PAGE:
I’m yet at another airport. As I reflect on this exciting year of travel, I’m also thinking about my regrets. I have few regrets about anything, but a couple of regrets that surface today are that I do not know a second language, and I wish I had programmed my treadmill to “Incline.” Walking up and down the hills is a great incentive to put more rigor into my workouts.
In regard to my language regret, in much of my travel, I connect with colleagues in colleges and universities, and because of that, I have been lulled into thinking that much of the rest of the world speaks English as well as at least two other languages. In the real world of visiting another country, most of the people do not speak English, and if you’re lost, you remain lost for a long time.
I took Latin in high school and Spanish and French in college. Also, I was in Mexico for ten weeks about seven years ago where I attended an intensive language school where I was taught Spanish for six hours a day. The operative word is “taught” and not “learned.” I was never a slacker during any of these opportunities to learn a second language. The instructors were diligent in teaching what they knew in the way in which they had been taught. I received good grades in most of my classes because I was good at memorizing and performed well on written exams. By the time I was in third-year French in college, the ruse was up. I had to learn the language and could not rely on my good memory to repeat back what I’d read and heard. I had to think critically in another language.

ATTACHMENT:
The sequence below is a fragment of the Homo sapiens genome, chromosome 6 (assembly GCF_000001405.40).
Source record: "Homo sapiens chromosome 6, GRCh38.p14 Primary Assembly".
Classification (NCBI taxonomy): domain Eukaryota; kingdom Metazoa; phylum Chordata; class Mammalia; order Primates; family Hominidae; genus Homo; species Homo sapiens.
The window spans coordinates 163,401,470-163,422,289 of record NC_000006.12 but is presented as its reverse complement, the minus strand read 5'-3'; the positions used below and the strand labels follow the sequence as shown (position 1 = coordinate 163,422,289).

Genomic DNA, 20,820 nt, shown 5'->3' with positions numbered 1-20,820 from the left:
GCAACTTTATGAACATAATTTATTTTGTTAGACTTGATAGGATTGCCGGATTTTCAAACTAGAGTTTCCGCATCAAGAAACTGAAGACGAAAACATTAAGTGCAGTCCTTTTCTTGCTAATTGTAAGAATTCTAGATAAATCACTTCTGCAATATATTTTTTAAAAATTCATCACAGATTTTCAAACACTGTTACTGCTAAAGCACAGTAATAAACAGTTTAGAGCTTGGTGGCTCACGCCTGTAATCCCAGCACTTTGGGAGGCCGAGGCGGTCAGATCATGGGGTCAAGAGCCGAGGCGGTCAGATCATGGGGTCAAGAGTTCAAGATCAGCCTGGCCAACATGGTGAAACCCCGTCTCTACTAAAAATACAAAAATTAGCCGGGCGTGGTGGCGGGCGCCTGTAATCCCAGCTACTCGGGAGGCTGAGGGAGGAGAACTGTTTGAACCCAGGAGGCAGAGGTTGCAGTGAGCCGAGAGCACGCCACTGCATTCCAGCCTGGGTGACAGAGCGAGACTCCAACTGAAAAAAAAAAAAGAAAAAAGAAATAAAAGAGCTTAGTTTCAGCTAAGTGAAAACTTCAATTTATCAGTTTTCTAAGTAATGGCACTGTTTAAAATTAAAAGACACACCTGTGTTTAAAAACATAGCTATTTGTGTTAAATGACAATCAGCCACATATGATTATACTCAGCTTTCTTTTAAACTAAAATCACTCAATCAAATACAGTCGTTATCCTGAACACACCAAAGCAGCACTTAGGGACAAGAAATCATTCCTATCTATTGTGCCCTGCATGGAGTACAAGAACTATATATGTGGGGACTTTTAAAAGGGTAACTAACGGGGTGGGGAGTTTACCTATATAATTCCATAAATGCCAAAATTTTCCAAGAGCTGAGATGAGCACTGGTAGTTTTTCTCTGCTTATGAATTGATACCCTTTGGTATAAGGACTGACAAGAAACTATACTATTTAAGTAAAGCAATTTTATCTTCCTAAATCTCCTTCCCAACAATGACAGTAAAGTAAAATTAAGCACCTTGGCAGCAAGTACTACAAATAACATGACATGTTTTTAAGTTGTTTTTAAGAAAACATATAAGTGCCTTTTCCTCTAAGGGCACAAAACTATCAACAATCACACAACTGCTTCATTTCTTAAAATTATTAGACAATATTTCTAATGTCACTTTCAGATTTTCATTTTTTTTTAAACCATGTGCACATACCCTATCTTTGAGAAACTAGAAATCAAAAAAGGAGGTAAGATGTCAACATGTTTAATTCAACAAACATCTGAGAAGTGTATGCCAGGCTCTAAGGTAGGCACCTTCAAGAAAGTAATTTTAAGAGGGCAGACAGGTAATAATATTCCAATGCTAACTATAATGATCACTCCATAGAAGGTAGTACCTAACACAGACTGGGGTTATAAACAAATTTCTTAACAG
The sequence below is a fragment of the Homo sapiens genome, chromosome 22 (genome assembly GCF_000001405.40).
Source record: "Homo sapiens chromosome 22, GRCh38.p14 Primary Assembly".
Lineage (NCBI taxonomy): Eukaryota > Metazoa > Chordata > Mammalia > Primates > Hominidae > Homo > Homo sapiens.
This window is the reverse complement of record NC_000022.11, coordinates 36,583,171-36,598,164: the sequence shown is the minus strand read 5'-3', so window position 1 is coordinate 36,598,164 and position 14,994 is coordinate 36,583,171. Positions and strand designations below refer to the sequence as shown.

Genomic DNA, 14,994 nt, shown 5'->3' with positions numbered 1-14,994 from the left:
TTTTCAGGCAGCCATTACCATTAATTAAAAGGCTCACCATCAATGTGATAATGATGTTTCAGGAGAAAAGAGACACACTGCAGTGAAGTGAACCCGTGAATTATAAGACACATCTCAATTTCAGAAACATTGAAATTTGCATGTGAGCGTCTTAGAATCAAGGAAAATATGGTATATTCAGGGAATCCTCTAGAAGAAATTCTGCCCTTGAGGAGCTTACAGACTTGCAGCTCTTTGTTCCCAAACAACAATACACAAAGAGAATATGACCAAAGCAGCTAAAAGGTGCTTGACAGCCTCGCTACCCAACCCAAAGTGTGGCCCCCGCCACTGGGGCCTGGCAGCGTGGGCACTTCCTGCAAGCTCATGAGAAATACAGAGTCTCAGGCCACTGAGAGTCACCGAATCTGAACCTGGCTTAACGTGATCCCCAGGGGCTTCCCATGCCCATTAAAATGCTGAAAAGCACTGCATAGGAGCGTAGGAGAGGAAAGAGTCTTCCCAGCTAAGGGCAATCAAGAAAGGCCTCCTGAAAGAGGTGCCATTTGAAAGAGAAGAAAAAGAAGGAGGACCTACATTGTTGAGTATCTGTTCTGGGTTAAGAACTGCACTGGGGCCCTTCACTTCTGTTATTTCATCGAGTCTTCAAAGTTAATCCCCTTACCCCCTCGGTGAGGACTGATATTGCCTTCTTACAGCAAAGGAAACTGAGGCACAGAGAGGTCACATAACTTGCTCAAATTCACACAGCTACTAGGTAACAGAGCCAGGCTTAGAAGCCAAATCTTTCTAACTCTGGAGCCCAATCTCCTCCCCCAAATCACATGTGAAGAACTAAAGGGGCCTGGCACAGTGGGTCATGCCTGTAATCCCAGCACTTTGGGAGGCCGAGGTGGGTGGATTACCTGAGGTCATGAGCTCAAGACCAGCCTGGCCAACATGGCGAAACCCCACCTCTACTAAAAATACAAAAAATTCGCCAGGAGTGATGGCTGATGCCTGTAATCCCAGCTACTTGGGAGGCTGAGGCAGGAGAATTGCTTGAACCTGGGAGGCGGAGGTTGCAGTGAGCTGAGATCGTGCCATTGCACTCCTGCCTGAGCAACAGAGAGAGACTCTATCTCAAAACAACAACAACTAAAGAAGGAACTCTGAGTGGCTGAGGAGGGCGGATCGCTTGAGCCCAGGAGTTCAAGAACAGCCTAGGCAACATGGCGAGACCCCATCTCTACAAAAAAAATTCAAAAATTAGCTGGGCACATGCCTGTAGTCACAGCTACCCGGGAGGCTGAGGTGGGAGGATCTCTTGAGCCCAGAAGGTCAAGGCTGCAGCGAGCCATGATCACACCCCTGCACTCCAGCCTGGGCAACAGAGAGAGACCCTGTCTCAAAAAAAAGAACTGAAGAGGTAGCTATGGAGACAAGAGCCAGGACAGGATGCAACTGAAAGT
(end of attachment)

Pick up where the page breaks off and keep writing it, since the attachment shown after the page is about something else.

There are other students like me today who will do well on the exams that require rote memorization, and they, like me, will give up on learning a language when they can no longer parrot what they have heard. It is heartening to know that languages today are taught more in context where students have to use the language and not simply memorize conjugations and vocabulary.
Regrets aside, by way of observation, I have noticed that in travel I can appreciate the liberal arts. Recently, in conversations with students at a university, they expressed impatience in having to take courses in general education. They wanted to get to their major as quickly as possible. They said that they would make better grades if they were taking courses where they could see the practical application for their future work. If these students had the opportunity to travel internationally, I think they would understand that there are practical applications for the their courses in general education, and more than that, they would feel a sense of satisfaction in being able to be at home anywhere in the world because of their common base of knowledge about history and the way the world works.